Produced and filmed by Joe Sinclair, Edited by Jamie Han, Footage:Reuters/Parliament tv
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ELIZABETH II: My government's priority has always been to secure the United Kingdom's departure from the European Union.
LAURA HUGHES: Today's Queen's Speech was less of a legislative agenda for the next Parliament and more of a Conservative Party manifesto. That's because Boris Johnson, the prime minister, knows he doesn't have a majority in the House of Commons and therefore will find it very difficult to, A, pass the Queen's Speech at all, and B, pass any of these proposals through the House of Commons in the form of new laws.
BORIS JOHNSON: We aim to create a new age of opportunity for the whole country.
And as we prepare to get Brexit done--
--by October the 31st, we are setting out now our vision of an open, global, free trading United Kingdom, a high-wage, low-tax economy.
LAURA HUGHES: Labour, the opposition, accused Mr Johnson of playing politics and bringing the Queen into Parliament to effectively read his plan for a general election and his Tory Party manifesto.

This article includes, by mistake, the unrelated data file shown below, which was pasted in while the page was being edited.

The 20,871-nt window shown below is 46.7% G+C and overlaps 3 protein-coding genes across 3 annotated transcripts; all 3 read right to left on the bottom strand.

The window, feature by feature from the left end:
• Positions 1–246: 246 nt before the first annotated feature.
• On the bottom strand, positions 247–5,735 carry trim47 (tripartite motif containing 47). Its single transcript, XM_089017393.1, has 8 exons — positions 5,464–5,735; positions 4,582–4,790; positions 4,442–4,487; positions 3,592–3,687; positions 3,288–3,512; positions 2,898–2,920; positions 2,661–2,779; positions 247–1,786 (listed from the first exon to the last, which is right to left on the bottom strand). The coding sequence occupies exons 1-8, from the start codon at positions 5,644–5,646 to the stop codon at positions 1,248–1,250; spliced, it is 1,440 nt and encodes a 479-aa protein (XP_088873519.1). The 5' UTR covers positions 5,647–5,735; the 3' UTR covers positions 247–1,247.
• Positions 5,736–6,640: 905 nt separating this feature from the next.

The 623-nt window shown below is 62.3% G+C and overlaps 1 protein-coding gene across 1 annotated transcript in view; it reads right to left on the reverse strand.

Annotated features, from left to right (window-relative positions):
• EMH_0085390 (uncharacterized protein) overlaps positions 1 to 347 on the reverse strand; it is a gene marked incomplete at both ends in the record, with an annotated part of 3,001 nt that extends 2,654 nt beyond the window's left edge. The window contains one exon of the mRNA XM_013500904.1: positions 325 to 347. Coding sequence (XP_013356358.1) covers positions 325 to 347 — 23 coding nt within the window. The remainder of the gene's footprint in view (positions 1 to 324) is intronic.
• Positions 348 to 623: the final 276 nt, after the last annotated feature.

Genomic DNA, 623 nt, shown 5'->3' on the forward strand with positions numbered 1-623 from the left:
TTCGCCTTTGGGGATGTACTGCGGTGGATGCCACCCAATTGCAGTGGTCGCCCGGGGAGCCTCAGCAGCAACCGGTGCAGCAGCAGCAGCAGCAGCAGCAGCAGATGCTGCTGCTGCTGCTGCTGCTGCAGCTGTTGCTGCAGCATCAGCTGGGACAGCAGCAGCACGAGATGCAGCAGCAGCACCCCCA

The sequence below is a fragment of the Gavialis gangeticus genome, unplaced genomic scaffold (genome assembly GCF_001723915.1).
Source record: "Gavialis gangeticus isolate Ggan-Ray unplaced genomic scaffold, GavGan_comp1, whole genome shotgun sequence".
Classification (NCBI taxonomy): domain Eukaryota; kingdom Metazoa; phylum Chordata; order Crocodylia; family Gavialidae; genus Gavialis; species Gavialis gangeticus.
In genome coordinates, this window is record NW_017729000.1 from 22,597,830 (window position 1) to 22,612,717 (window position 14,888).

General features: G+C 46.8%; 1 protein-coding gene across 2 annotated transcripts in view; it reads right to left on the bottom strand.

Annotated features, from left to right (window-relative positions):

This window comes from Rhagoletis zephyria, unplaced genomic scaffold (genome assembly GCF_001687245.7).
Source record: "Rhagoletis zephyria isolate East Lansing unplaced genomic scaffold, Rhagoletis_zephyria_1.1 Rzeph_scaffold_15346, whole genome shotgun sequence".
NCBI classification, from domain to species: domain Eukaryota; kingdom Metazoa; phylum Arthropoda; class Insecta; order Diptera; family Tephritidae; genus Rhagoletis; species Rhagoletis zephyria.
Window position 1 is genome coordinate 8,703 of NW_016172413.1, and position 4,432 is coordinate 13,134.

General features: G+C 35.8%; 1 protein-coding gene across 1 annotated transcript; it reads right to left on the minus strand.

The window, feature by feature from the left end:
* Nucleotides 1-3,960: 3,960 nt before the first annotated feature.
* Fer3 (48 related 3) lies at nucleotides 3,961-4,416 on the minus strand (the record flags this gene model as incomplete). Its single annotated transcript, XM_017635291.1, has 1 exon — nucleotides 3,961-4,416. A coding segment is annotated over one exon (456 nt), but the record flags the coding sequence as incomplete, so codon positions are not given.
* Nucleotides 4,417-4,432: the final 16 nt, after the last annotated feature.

JEREMY CORBYN: There has never been such a farce as a government with a majority of minus 45--
[HOUSE LAUGHING AND CHATTING]
--and a 100% record of defeat in the House of Commons setting out a legislative agenda they know cannot be delivered in this Parliament.
LAURA HUGHES: A huge part of the Queen's Speech today were the government's plans to toughen up the criminal justice system. We saw tougher measures proposed to deal with foreign nationals who have been convicted of a crime to return to the UK after having been deported, also proposals for tougher and longer sentences for those who have committed the most serious offences.
We've also seen proposals reiterated for a tougher immigration system, including a points-based one that will make it harder for certain nationals from the EU to come and work and live in Britain.
SUBJECTS: What do we want? Brexit!
LAURA HUGHES: But aside from the domestic agenda put forward by the prime minister today, clearly the number one issue in parliament is still Brexit. Brexit is clearly dominating the headlines in the news and the business of MBs in parliament, but it's also bringing people out into the streets of London to protest at what they either think is a betrayal of Brexit or calls for Brexit to be halted altogether.
SUBJECTS: What do we want? Brexit! When do we want it? Now!